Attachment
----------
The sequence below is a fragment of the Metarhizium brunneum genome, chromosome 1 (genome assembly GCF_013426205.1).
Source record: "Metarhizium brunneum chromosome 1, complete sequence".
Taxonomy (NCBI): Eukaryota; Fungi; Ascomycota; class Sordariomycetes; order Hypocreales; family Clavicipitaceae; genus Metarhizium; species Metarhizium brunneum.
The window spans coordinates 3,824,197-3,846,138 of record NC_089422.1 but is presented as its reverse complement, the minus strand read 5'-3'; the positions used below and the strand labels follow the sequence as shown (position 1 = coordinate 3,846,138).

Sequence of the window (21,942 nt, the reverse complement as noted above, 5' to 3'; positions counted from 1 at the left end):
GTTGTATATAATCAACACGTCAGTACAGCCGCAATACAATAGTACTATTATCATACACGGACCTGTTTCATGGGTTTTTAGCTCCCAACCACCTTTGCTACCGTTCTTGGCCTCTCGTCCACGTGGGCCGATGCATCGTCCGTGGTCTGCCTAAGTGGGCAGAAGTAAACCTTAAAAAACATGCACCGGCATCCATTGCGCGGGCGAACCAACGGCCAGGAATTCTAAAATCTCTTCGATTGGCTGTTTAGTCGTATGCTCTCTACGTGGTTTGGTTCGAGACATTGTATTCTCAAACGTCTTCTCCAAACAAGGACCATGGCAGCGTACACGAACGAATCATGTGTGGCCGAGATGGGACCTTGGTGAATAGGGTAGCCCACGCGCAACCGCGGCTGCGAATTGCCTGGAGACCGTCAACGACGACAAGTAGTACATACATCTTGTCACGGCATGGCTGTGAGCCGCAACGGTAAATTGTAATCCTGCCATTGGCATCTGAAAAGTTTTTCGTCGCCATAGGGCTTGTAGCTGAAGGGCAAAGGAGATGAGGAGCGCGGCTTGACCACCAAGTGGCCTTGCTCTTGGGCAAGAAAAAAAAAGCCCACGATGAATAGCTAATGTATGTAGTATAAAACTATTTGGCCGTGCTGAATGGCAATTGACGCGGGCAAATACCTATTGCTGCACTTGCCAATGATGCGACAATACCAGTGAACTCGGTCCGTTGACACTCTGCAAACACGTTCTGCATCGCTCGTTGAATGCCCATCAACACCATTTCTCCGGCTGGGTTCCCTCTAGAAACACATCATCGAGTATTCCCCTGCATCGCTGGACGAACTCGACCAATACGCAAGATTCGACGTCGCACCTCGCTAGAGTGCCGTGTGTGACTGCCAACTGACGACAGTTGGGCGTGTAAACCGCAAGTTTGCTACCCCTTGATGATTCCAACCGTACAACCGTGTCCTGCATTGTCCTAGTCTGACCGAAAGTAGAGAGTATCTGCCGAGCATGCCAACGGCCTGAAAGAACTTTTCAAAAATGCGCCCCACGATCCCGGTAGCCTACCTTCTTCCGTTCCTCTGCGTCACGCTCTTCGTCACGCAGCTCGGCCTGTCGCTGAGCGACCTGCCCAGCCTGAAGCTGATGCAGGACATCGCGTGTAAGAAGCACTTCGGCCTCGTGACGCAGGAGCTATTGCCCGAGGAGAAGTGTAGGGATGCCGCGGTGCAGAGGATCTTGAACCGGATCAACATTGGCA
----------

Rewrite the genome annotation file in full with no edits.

The sequence below is a fragment of the Metarhizium brunneum genome, chromosome 1 (genome assembly GCF_013426205.1).
Source record: "Metarhizium brunneum chromosome 1, complete sequence".
Taxonomy (NCBI): Eukaryota; Fungi; Ascomycota; class Sordariomycetes; order Hypocreales; family Clavicipitaceae; genus Metarhizium; species Metarhizium brunneum.
The window spans coordinates 3,824,197-3,846,138 of record NC_089422.1 but is presented as its reverse complement, the minus strand read 5'-3'; the positions used below and the strand labels follow the sequence as shown (position 1 = coordinate 3,846,138).

Sequence of the window (21,942 nt, the reverse complement as noted above, 5' to 3'; positions counted from 1 at the left end):
GTTGTATATAATCAACACGTCAGTACAGCCGCAATACAATAGTACTATTATCATACACGGACCTGTTTCATGGGTTTTTAGCTCCCAACCACCTTTGCTACCGTTCTTGGCCTCTCGTCCACGTGGGCCGATGCATCGTCCGTGGTCTGCCTAAGTGGGCAGAAGTAAACCTTAAAAAACATGCACCGGCATCCATTGCGCGGGCGAACCAACGGCCAGGAATTCTAAAATCTCTTCGATTGGCTGTTTAGTCGTATGCTCTCTACGTGGTTTGGTTCGAGACATTGTATTCTCAAACGTCTTCTCCAAACAAGGACCATGGCAGCGTACACGAACGAATCATGTGTGGCCGAGATGGGACCTTGGTGAATAGGGTAGCCCACGCGCAACCGCGGCTGCGAATTGCCTGGAGACCGTCAACGACGACAAGTAGTACATACATCTTGTCACGGCATGGCTGTGAGCCGCAACGGTAAATTGTAATCCTGCCATTGGCATCTGAAAAGTTTTTCGTCGCCATAGGGCTTGTAGCTGAAGGGCAAAGGAGATGAGGAGCGCGGCTTGACCACCAAGTGGCCTTGCTCTTGGGCAAGAAAAAAAAAGCCCACGATGAATAGCTAATGTATGTAGTATAAAACTATTTGGCCGTGCTGAATGGCAATTGACGCGGGCAAATACCTATTGCTGCACTTGCCAATGATGCGACAATACCAGTGAACTCGGTCCGTTGACACTCTGCAAACACGTTCTGCATCGCTCGTTGAATGCCCATCAACACCATTTCTCCGGCTGGGTTCCCTCTAGAAACACATCATCGAGTATTCCCCTGCATCGCTGGACGAACTCGACCAATACGCAAGATTCGACGTCGCACCTCGCTAGAGTGCCGTGTGTGACTGCCAACTGACGACAGTTGGGCGTGTAAACCGCAAGTTTGCTACCCCTTGATGATTCCAACCGTACAACCGTGTCCTGCATTGTCCTAGTCTGACCGAAAGTAGAGAGTATCTGCCGAGCATGCCAACGGCCTGAAAGAACTTTTCAAAAATGCGCCCCACGATCCCGGTAGCCTACCTTCTTCCGTTCCTCTGCGTCACGCTCTTCGTCACGCAGCTCGGCCTGTCGCTGAGCGACCTGCCCAGCCTGAAGCTGATGCAGGACATCGCGTGTAAGAAGCACTTCGGCCTCGTGACGCAGGAGCTATTGCCCGAGGAGAAGTGTAGGGATGCCGCGGTGCAGAGGATCTTGAACCGGATCAACATTGGCA